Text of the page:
Try is a rather arbitrary term. What Iíve often found, though, is people draw a line in the sand when they try a particular task for the first time. They say, ďIíll put this much effort into it, and if it doesnít work, then Iíve done all I can do.Ē But have you really? Or have you just made an excuse for not completing whatever it is you set out to do in the first place? Then, the next opportunity to try comes along, and the task is repeated all over again with the same result: failure. And after youíve failed a few times, you decide to give up altogether and not really take any risks at all. And thatís a great life, isnít it? You donít really have to fail at anything because youíve never really tried.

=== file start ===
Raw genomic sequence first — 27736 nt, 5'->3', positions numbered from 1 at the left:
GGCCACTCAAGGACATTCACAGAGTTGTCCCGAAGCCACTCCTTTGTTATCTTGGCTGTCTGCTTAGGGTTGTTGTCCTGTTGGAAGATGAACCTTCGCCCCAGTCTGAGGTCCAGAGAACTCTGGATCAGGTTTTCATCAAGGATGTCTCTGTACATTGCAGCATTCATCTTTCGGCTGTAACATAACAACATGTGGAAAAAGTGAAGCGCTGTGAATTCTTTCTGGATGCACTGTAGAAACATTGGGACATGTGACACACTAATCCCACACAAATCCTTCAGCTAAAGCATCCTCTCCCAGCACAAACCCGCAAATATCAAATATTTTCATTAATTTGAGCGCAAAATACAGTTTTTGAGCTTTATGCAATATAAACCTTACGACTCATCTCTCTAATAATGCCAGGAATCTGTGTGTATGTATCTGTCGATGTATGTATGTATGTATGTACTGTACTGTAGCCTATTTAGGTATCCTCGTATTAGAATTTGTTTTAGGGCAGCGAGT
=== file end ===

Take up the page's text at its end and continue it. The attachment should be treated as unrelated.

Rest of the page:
Iíll let you in on a little secret. I fail at writing every single day, most of the time itís multiple times a day, and in rarer cases I fail for months or even years at a time. Iíve scrapped words, sentences, paragraphs, chapters, and entire drafts all in the slim hope that I might somehow improve my writing. Iíve written multiple drafts before Iíve submitted my work anywhere; Iíve written reviews where the audience has peeled back layers of my skin; and Iíve written novels where I was attacked on both a personal and professional level for my work. Yet, Iím still standing and writing and accumulating rejection letters and prolonged bouts of silence for my latest manuscript endeavor at a record clip.
The only reason Iíve had even the slightest inkling of success: I didnít draw a line in the sand. Not even a little one. If I had, I would have either moved the line over a thousand times by now, or I would have given up about thirteen years ago. Without even realizing it, I probably would have placed an expiration date on my writing. Writing, though, is better served on a platter without a sell by date.